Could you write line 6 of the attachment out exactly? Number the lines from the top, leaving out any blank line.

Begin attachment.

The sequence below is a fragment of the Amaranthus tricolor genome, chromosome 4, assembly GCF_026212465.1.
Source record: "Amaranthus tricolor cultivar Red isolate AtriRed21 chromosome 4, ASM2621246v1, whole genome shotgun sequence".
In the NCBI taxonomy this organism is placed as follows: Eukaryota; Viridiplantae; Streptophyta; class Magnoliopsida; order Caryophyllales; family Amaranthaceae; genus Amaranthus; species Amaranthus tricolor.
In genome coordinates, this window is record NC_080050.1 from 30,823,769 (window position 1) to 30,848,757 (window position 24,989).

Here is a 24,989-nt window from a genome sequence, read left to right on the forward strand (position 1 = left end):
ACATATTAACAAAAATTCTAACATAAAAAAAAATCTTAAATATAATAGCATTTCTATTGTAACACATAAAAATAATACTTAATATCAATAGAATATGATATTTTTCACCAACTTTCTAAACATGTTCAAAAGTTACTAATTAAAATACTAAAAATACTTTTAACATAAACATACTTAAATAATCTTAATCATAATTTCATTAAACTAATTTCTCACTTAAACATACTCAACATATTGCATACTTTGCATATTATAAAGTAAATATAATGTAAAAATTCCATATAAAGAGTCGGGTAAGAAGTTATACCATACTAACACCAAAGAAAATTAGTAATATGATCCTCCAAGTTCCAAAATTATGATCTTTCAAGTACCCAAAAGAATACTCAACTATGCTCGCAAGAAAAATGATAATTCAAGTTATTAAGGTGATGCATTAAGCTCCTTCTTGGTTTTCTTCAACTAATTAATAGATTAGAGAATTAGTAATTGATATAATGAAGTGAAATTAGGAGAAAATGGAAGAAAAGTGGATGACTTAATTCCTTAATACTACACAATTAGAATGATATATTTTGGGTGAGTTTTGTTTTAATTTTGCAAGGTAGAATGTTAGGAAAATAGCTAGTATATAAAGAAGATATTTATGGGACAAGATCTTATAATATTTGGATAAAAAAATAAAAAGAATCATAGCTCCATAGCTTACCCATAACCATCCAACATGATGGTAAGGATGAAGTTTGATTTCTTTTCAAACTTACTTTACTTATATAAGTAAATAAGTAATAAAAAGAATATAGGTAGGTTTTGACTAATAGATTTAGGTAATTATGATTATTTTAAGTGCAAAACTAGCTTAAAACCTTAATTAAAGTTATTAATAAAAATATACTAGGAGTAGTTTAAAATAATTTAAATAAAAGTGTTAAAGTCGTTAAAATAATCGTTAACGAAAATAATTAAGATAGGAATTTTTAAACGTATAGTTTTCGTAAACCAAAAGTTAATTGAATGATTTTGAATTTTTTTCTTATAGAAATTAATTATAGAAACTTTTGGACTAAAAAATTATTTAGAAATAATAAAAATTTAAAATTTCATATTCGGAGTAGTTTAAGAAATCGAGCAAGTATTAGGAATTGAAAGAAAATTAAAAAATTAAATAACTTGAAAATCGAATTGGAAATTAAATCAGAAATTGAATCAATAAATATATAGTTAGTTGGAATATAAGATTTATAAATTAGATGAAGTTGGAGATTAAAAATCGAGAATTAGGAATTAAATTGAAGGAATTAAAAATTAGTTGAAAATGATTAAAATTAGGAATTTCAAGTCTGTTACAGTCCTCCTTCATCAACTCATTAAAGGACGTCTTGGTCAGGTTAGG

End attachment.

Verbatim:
ACATATTAACAAAAATTCTAACATAAAAAAAAATCTTAAATATAATAGCATTTCTATTGTAACACATAAAAATAATACTTAATATCAATAGAATATGATATTTTTCACCAACTTTCTAAACATGTTCAAAAGTTACTAATTAAAATACTAAAAATACTTTTAACATAAACATACTTAAATAATCTTAATCATAATTTCATTAAACTAATTTCTCACTTAAACATACTCAACATATTGCATACTTTGCATATTATAAAGTAAATATAATGTAAAAATTCCATATAAAGAGTCGGGTAAGAAGTTATACCATACTAACACCAAAGAAAATTAGTAATATGATCCTCCAAGTTCCAAAATTATGATCTTTCAAGTACCCAAAAGAATACTCAACTATGCTCGCAAGAAAAATGATAATTCAAGTTATTAAGGTGATGCATTAAGCTCCTTCTTGGTTTTCTTCAACTAATTAATAGATTAGAGAATTAGTAATTGATATAATGAAGTGAAATTAGGAGAAAATGGAAGAAAAGTGGATGACTTAATTCCTTAATACTACACAATTAGAATGATATATTTTGGGTGAGTTTTGTTTTAATTTTGCAAGGTAGAATGTTAGGAAAATAGCTAGTATATAAAGAAGATATTTATGGGACAAGATCTTATAATATTTGGATAAAAAAATAAAAAGAATCATAGCTCCATAGCTTACCCATAACCATCCAACATGATGGTAAGGATGAAGTTTGATTTCTTTTCAAACTTACTTTACTTATATAAGTAAATAAGTAATAAAAAGAATATAGGTAGGTTTTGACTAATAGATTTAGGTAATTATGATTATTTTAAGTGCAAAACTAGCTTAAAACCTTAATTAAAGTTATTAATAAAAATATACTAGGAGTAGTTTAAAATAATTTAAATAAAAGTGTTAAAGTCGTTAAAATAATCGTTAACGAAAATAATTAAGATAGGAATTTTTAAACGTATAGTTTTCGTAAACCAAAAGTTAATTGAATGATTTTGAATTTTTTTCTTATAGAAATTAATTATAGAAACTTTTGGACTAAAAAATTATTTAGAAATAATAAAAATTTAAAATTTCATATTCGGAGTAGTTTAAGAAATCGAGCAAGTATTAGGAATTGAAAGAAAATTAAAAAATTAAATAACTTGAAAATCGAATTGGAAATTAAATCAGAAATTGAATCAATAAATATATAGTTAGTTGGAATATAAGATTTATAAATTAGATGAAGTTGGAGATTAAAAATCGAGAATTAGGAATTAAATTGAAGGAATTAAAAATTAGTTGAAAATGATTAAAATTAGGAATTTCAAGTCTGTTACAGTCCTCCTTCATCAACTCATTAAAGGACGTCTTGGTCAGGTTAGG